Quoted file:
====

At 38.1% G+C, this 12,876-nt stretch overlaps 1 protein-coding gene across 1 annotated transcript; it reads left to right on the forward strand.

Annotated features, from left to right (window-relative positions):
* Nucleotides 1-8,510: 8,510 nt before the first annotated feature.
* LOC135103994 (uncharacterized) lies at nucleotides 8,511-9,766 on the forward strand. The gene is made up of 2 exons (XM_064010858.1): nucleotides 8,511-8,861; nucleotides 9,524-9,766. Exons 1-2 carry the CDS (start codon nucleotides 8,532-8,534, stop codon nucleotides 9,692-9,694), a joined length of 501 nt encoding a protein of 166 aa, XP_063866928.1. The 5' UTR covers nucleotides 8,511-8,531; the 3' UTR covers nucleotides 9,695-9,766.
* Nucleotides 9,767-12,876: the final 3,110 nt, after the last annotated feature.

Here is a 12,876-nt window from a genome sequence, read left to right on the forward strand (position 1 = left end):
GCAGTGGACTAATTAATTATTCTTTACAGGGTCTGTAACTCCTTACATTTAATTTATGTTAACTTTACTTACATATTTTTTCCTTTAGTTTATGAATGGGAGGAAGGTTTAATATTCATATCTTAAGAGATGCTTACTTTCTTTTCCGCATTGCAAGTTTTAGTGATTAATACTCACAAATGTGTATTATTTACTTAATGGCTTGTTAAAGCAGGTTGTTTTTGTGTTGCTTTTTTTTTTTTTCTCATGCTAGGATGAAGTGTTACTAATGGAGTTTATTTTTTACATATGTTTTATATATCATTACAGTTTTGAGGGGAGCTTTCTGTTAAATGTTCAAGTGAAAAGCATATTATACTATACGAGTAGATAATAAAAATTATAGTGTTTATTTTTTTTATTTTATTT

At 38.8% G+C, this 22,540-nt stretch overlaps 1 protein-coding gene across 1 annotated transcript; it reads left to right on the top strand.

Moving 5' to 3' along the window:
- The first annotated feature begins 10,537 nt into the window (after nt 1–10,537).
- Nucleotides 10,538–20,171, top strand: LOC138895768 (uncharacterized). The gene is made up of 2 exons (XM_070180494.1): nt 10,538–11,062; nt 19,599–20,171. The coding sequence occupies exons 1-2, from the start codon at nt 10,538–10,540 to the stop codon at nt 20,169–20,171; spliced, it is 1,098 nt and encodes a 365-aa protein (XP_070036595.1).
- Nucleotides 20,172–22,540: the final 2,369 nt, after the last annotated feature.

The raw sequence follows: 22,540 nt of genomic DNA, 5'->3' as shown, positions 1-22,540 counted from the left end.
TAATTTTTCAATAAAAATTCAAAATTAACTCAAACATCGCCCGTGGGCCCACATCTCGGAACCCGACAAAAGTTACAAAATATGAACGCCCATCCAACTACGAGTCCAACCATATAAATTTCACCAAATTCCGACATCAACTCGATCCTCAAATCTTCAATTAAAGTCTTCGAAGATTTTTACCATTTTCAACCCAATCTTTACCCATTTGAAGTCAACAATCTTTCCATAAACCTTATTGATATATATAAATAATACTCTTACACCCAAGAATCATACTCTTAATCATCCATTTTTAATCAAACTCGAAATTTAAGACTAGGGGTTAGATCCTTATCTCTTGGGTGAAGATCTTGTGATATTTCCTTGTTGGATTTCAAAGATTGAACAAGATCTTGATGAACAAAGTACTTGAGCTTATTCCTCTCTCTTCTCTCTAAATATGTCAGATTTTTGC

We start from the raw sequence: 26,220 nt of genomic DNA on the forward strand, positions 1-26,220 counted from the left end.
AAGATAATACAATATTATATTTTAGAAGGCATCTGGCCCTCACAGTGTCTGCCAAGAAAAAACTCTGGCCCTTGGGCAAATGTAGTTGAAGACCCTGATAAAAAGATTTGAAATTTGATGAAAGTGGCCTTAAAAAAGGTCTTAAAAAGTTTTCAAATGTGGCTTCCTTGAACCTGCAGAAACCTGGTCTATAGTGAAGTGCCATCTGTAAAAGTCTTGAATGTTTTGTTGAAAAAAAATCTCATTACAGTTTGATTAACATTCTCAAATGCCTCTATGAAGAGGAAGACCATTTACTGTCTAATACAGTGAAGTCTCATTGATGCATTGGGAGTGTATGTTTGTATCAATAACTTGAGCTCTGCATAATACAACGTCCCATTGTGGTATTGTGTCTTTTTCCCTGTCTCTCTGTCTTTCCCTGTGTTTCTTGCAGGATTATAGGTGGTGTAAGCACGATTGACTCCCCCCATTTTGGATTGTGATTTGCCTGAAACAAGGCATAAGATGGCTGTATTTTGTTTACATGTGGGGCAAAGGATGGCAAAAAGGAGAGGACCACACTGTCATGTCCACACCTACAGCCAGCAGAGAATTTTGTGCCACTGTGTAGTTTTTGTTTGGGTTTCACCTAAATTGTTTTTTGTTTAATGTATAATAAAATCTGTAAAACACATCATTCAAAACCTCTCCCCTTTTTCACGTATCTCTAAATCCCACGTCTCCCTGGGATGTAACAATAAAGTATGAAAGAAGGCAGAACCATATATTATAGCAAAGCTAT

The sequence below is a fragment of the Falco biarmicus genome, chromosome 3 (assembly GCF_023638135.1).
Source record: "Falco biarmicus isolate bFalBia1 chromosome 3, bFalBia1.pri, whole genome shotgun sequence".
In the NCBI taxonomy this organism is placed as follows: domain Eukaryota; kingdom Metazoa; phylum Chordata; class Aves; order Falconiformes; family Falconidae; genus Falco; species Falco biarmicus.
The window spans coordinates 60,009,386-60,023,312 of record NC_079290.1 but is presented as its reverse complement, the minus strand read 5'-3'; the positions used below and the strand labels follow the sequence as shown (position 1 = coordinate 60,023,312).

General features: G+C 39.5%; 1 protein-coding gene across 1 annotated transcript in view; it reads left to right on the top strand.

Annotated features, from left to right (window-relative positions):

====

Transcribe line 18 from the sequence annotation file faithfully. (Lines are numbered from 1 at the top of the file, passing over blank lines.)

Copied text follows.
Source record: "Falco biarmicus isolate bFalBia1 chromosome 3, bFalBia1.pri, whole genome shotgun sequence".